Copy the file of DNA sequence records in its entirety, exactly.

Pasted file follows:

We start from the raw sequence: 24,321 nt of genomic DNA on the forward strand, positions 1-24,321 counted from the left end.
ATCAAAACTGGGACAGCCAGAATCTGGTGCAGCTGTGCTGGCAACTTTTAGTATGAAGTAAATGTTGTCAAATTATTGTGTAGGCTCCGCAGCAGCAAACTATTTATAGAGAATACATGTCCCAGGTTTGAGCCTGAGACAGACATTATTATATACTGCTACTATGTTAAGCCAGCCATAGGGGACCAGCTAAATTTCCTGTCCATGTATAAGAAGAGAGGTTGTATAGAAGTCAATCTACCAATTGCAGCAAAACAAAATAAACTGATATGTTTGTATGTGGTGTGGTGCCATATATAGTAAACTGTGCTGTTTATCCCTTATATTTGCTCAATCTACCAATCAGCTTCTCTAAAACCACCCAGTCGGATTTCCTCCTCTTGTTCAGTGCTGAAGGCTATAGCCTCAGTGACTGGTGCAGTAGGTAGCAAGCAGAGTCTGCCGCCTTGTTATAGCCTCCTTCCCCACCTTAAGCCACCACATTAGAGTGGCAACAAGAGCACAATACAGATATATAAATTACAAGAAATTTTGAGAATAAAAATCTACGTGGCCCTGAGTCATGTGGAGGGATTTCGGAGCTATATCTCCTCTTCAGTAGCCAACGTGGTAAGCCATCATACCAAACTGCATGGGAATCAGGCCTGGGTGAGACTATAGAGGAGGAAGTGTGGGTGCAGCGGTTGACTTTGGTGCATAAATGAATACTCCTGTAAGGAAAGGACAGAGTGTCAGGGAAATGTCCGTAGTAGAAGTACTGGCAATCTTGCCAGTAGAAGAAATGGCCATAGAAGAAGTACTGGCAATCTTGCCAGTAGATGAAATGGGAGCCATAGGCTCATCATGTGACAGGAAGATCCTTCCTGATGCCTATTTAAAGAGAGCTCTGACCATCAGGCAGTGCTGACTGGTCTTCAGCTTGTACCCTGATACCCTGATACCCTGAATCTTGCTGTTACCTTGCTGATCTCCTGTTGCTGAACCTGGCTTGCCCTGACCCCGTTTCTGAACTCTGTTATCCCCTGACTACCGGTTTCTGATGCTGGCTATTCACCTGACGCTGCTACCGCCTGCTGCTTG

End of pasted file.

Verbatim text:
We start from the raw sequence: 24,321 nt of genomic DNA on the forward strand, positions 1-24,321 counted from the left end.
ATCAAAACTGGGACAGCCAGAATCTGGTGCAGCTGTGCTGGCAACTTTTAGTATGAAGTAAATGTTGTCAAATTATTGTGTAGGCTCCGCAGCAGCAAACTATTTATAGAGAATACATGTCCCAGGTTTGAGCCTGAGACAGACATTATTATATACTGCTACTATGTTAAGCCAGCCATAGGGGACCAGCTAAATTTCCTGTCCATGTATAAGAAGAGAGGTTGTATAGAAGTCAATCTACCAATTGCAGCAAAACAAAATAAACTGATATGTTTGTATGTGGTGTGGTGCCATATATAGTAAACTGTGCTGTTTATCCCTTATATTTGCTCAATCTACCAATCAGCTTCTCTAAAACCACCCAGTCGGATTTCCTCCTCTTGTTCAGTGCTGAAGGCTATAGCCTCAGTGACTGGTGCAGTAGGTAGCAAGCAGAGTCTGCCGCCTTGTTATAGCCTCCTTCCCCACCTTAAGCCACCACATTAGAGTGGCAACAAGAGCACAATACAGATATATAAATTACAAGAAATTTTGAGAATAAAAATCTACGTGGCCCTGAGTCATGTGGAGGGATTTCGGAGCTATATCTCCTCTTCAGTAGCCAACGTGGTAAGCCATCATACCAAACTGCATGGGAATCAGGCCTGGGTGAGACTATAGAGGAGGAAGTGTGGGTGCAGCGGTTGACTTTGGTGCATAAATGAATACTCCTGTAAGGAAAGGACAGAGTGTCAGGGAAATGTCCGTAGTAGAAGTACTGGCAATCTTGCCAGTAGAAGAAATGGCCATAGAAGAAGTACTGGCAATCTTGCCAGTAGATGAAATGGGAGCCATAGGCTCATCATGTGACAGGAAGATCCTTCCTGATGCCTATTTAAAGAGAGCTCTGACCATCAGGCAGTGCTGACTGGTCTTCAGCTTGTACCCTGATACCCTGATACCCTGAATCTTGCTGTTACCTTGCTGATCTCCTGTTGCTGAACCTGGCTTGCCCTGACCCCGTTTCTGAACTCTGTTATCCCCTGACTACCGGTTTCTGATGCTGGCTATTCACCTGACGCTGCTACCGCCTGCTGCTTG